Everybody knows Amsterdam, heck even The Hague, but who thinks of Eindhoven when we say the Netherlands? Little do you know, says Robin McKelvie.

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Eind-Where From the May/June 2009 issue Ryanair Magazine Everybody knows Amsterdam, heck even The Hague, but who thinks of Eindhoven when we say the Netherlands? Little do you know, says Robin McKelvie.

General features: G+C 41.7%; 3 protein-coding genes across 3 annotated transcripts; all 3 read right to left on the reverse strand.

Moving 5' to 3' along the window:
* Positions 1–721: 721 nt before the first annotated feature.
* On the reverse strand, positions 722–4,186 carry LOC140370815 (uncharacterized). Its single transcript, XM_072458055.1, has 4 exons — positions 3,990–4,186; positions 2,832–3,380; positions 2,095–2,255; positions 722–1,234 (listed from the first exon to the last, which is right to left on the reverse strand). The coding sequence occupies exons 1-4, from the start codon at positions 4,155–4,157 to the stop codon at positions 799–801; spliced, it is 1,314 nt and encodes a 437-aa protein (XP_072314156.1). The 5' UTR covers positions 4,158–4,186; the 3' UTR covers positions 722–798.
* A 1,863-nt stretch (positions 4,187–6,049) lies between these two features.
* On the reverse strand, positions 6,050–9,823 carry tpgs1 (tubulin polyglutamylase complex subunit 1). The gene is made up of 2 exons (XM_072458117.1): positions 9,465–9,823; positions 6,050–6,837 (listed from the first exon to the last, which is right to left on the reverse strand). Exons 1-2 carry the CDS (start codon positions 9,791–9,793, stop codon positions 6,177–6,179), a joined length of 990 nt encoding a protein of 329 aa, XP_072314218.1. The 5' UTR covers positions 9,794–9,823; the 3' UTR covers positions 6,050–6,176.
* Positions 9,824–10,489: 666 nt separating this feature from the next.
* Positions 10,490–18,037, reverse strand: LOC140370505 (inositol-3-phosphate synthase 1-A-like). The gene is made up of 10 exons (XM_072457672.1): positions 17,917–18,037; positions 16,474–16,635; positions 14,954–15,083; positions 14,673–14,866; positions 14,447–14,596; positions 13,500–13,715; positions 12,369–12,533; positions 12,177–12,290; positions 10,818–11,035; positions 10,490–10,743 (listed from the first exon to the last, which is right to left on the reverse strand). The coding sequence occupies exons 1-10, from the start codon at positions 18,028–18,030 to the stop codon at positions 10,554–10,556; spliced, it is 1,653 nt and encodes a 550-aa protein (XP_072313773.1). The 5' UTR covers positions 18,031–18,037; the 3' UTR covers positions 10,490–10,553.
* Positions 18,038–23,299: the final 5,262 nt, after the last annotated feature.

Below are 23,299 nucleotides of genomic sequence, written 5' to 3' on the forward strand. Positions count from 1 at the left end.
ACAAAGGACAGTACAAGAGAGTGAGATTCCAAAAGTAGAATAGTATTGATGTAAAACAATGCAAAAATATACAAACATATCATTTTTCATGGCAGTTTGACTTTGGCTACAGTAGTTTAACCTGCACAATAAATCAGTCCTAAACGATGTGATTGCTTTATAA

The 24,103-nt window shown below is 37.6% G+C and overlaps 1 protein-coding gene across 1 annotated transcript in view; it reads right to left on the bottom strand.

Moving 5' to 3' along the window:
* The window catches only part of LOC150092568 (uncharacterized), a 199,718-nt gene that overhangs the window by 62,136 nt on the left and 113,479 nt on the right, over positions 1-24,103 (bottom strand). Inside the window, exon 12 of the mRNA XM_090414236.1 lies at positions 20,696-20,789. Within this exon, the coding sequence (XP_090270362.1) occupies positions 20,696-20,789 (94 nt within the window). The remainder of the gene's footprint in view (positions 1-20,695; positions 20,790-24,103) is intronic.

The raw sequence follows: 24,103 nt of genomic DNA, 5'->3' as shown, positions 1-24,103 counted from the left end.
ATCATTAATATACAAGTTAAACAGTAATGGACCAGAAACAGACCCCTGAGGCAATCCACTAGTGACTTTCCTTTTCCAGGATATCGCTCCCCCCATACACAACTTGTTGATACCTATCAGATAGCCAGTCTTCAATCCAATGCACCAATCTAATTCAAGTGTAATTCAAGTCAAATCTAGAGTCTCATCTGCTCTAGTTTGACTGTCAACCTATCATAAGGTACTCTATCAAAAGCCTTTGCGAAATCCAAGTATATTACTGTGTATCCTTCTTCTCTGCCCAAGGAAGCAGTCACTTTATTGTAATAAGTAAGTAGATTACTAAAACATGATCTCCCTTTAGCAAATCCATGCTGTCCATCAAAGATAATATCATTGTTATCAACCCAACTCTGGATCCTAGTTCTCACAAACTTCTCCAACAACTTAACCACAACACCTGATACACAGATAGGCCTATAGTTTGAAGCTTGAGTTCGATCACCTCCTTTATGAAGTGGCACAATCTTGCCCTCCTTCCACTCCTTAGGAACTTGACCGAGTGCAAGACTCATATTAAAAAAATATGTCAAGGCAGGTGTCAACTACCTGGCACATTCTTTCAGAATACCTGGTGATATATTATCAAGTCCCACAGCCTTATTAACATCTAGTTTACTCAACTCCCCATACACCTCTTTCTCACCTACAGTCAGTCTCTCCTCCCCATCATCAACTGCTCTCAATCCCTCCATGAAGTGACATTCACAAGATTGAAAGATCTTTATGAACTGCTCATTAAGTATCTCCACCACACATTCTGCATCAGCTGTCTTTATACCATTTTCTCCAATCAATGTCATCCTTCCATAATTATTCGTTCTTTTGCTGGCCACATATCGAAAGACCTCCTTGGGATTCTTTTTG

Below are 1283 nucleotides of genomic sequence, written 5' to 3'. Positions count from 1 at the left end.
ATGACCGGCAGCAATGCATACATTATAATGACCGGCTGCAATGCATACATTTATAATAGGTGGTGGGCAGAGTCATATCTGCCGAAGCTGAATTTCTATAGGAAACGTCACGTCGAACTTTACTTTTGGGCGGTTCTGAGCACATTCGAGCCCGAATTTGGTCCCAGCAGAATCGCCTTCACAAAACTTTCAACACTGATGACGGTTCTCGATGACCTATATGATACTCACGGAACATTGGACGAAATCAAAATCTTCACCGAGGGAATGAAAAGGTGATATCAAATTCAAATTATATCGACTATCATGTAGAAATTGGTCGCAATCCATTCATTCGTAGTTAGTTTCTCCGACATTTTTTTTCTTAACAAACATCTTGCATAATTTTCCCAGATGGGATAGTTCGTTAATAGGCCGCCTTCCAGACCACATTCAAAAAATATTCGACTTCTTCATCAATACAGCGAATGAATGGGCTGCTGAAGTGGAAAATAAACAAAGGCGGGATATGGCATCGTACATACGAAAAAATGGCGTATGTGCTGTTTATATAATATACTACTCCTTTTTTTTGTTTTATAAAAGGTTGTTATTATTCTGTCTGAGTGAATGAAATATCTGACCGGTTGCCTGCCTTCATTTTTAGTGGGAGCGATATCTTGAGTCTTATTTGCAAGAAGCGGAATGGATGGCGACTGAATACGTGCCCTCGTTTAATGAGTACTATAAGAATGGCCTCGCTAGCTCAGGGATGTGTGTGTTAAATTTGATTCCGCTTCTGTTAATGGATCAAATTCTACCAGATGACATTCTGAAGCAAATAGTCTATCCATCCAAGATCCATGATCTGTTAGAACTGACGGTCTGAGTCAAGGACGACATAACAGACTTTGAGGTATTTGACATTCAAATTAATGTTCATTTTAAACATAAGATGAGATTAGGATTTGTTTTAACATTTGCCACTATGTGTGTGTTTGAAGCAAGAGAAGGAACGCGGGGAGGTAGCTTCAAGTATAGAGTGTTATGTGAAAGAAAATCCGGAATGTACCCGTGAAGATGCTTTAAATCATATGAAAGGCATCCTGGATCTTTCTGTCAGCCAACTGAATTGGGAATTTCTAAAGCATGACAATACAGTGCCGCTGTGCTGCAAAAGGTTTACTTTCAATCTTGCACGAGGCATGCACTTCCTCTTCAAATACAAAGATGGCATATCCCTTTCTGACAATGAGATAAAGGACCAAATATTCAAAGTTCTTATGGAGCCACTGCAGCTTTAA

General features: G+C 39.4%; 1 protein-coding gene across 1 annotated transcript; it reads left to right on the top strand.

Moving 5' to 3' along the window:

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Eind-Where From the May/June 2009 issue Ryanair Magazine Everybody knows Amsterdam, heck even The Hague, but who thinks of Eindhoven when we say the Netherlands? Little do you know, says Robin McKelvie. When a number of my Dutch friends ask why I m visiting Eindhoven I start to worry. What exactly have I let myself in for? Is this one of the Netherlands dullest cities compared with Amsterdam or The Hague? Where is it again? Trying to remain undeterred I listen to the one friend I have who is actually from Eindhoven. He insists I forget the doubters and go immediately to the real City of Light where, he proclaims enthusiastically, a revolution in architecture and design is taking place and the city is in the midst of total reinvention. My weekend doesn t start too promisingly. The only things I know about the Netherlands fifth largest city (with 240,000 inhabitants) are that it s the home of global electronics giant Philips and that its football team PSV Eindhoven are masters of Dutch football. The first person I meet on the airport bus into town is student Claus van Bommel, who lowers my expectations further. Philips actually moved their headquarters to Amsterdam in the 1990s and PSV are now running fifth in the Eredivisie, he says. Things are not looking good so far. But when I arrive it seems the architectural wasteland my Amsterdam friends had dismissed could not be more different. I find an urban centre buzzing with new and bold architecture, with shards of steel and glass reaching for the heavens all around and a volley of cranes heralding more new development. Competing for attention are the imposing Kennedy Tower, the vaulting De Admirant skyscraper and the remarkable Vesteda. Created by Eindhoven-educated architect Jo Coenen, the Vesteda is the 21st-century, glass-and-steel equivalent of Manhattan s Flatiron skyscraper, an award-winning optical illusion with three sleek sides. A large swathe of the city centre is also being reborn thanks to Italian architect Massimiliano Fuksas s recession-defying 18 Septemberplein project, which will see the city s core connected to two state-of-the-art shopping malls, Piazza and de Bijenkorf, to create a new pedestrianised oasis. My first stop is at the Designhuis (www.designhuis.com) where the reasons behind Eindhoven s rebirth become clearer. Creative co-ordinator Fatima Roos says: Philips literally brought us light, but also a sense of creativity that ripples through us. We don t rely on a scenic setting like Amsterdam or even these days Philips. Instead we have focused on making something of our city through art, design and architecture. And focus they have, as the Designhuis itself testifies. Housed in an old magistrates court, the founding of the place was all very Eindhoven. When the local authorities tried to demolish the building artists and designers staged a sit in and eventually the place re-opened as their space in It is now the only dedicated design museum in the Netherlands, a cultural oasis that stages half a dozen exhibitions a year. And this is where Philips comes back into the picture. In a city overflowing with the technical and creative talent they helped to attract, the Academy for Industrial Design Eindhoven was set up in In 1997, the renamed Design Academy moved into one of their old factories, known as the White Lady. The Academy and its students put design at the forefront of Eindhoven and helped it win the coveted title of European Design Capital in The White Lady is also home to a design-focused library (www.bibliotheekeindhoven.nl), and a restaurant run by local catering students (see Sleep and Eat in Eindhoven below). From my window table I can appreciate the old and new cities merging together. This cutting-edge hub lies just across the street from the original Philips factory, now a museum (www.philipsfabriek1891.nl) telling the story of the company s early days in the late 19th-century. Just next door is the Centrum Kunstlicht in de Kunst, or Artificial Light in Art Centre (www.kunstlichtkunst.nl). Here the ground floor holds temporary exhibitions whose common theme is light, while the permanent exhibits challenge the senses upstairs. Today the company still has a presence in Eindhoven and fittingly it is mainly in research, design and development, much of it out at the High Tech Campus, a leafy oasis that s home to over 90 companies and workers from over 50 countries. Such is the concentration of brilliant minds and the strength of the city s creative output that the rest of the Netherlands has nicknamed Eindhoven Brainport. This influx of multinational companies has helped continue the history of immigration kicked off by Philips, making Eindhoven one of the country s most cosmopolitan cities. The tolerant, anything-goes nature is on show when I venture back outside for a Friday night out. The hub of the nocturnal action is on the nefarious Stratumseind, famous for being the longest street of bars in the Netherlands, with no fewer than 64 drinking dens. It is fuelled by the large student community and things get increasingly riotous as the night tumbles on towards the decadent 4am closing time. These guys know their drink. The next day I somehow make it up early pushing on to Strijp-S. This was once a giant Philips manufacturing complex. Again the local authorities tried to smash it down, but charmingly those pesky artists held sway and it was saved. It is now being reinvented as a multi-use arts and leisure space. In place of factories there are restaurants and bars, and even a skate park, AreaFiftyOne (www.area51skatepark.nl). Where once workers laboured over light fittings the city s youth pull skate moves in a building whose factory superstructure is still very much intact. As Georgi, one of the skaters, puts it: My parents used to work here and I wondered what it was all about. I think they are glad we are now using it for something new. The highlight of the Strijp-S cultural calendar is in spring when this 27ha postindustrial zone blossoms with the art and technology festival Strp (www.strp.nl), which has become an essential way of continuing to breathe life into the area. The April 2009 event included performances by Aphex Twin and Laurent Garnier to name but a few. Eindhoven is all about pioneering and making the best of what you have. This is a city that constantly confounds expectation. I head on to the football stadium, which is, of course, sponsored by Philips. Unlike most modern stadiums it is not hidden away in the suburbs, but bang in the centre and its design again shows a talent for innovation. The problem of light pollution from huge overhead floodlights is cut out by lighting the pitch from within. Saturday night is as big as Friday in Eindhoven, but this time I forgo the Stratumseind bars and hit Dommelstraat, home to more relaxed restaurants and many charmingly named eet cafés, literally eating cafés. In these places you can enjoy a caffeine fix and something light, while Markt square around the corner is essentially one giant throbbing pavement café. My favourite discovery is the De Bergen district, one of the oldest quarters of the city. Incredibly, this neighbourhood survived World War II bombing almost unscathed and the decades peel back as an older, more moneyed crowd enjoy an experience a world away from the Stratumseind. De Bergen demonstrates that while Eindhoven is a thoroughly modern city it is also respectful of its past. Due to a storm of protest at the cutting-edge looks of the Van Abbemuseum (www.vanabbemuseum.nl), architects had to make sure a large chunk of the original building was left intact. Overlooking the Dommel river, this perfectly lit labyrinthine gallery now hosts a superb collection of works by artists such as Picasso, Kandinsky and Beuys. In October, the city becomes home to Dutch Design Week (www.dutchdesignweek.nl), a major annual extravaganza attracting over 80,000 visitors from around the world. This year sees extra impetus behind the festival as the city authorities have declared the whole of 2009 Eindhoven Design Leading in Technology. As my plane finally swoops up and away from this vibrant Dutch city, I remember my meeting at the Designhuis with Fatima Roos. She had been rushing around preparing for her manager s visit to the new exhibition, Archaeology of the Future (runs until 31 May). She was, appropriately enough, fretting about the lighting. But she needn t have worried. Like the Designhuis, the city that surrounds it is a shining beacon of modern design and architecture that deserves a more prominent place on the European map. So much for my Amsterdam friends and their naysaying. As far as I m concerned they can stuff it up their proverbial backsides! Sleep and Eat in Eindhoven INFO: Contact the extremely proactive tourist board (17 Stationsplein, tel: +31 (0) , for all you need to know about Eindhoven. It also sells the Art & Design Card ( 12.50), which enables you to visit many of the city s cultural attractions for a fraction of the cost. SLEEP: Many hotels in Eindhoven slash rates at weekends, so check for the best price when booking. Boutique Hotel Lumiere (31a Hooghuisstraat, tel: +31 (0) , has rooms that are bright and modern, with an edgy design and lots of comfort. Doubles during the week from , including breakfast. Alternatively, try the chic, four-star Eden Crown Hotel (14 16 Vestdijk, tel: +31 (0) , opened in The seven-storey tower s best rooms boast wraparound windows that open up sweeping views of the city. Doubles during the week from 138, including breakfast. EAT: The highlight of the fashionable eateries on Dommelstraat, New York Café, (9 Dommelstraat, tel: +31 (0) ) is an old bank reinvented as a fusion restaurant and serves incredible lobster and rib-eye steak. Wear black, black and black to blend in with the local fashion crowd. One of the city s funkiest little eet cafés is Eetcafé Ons (16 Kerkstraat, tel: +31 (0) ), serving up lots of homemade organic dishes, including delicious fresh breads. Meanwhile, the hip Brasserie Restaurant de Witte Tafel (2 Clausplein, tel: +31 (0) , in the Design Academy building is fittingly run by students, features an open kitchen and a stylish dining room. To those in the know, restaurant Luz (7 Bleekweg, tel: +31 (0) , is arguably the sleekest and sexiest dining spot in town. Enjoy a smooth cocktail upstairs before descending to the postindustrial basement, where the likes of beef carpaccio infused with black truffle and seared scallops await. Then there s the best Italian eatery in town, Mangiare (67a Kleine Berg, tel: +31 (0) , sitting on a picturesque spot in the charming De Bergen area. The décor is all style bar, but the cooking is solidly Italian, built on fresh ingredients with all the usual classics on offer.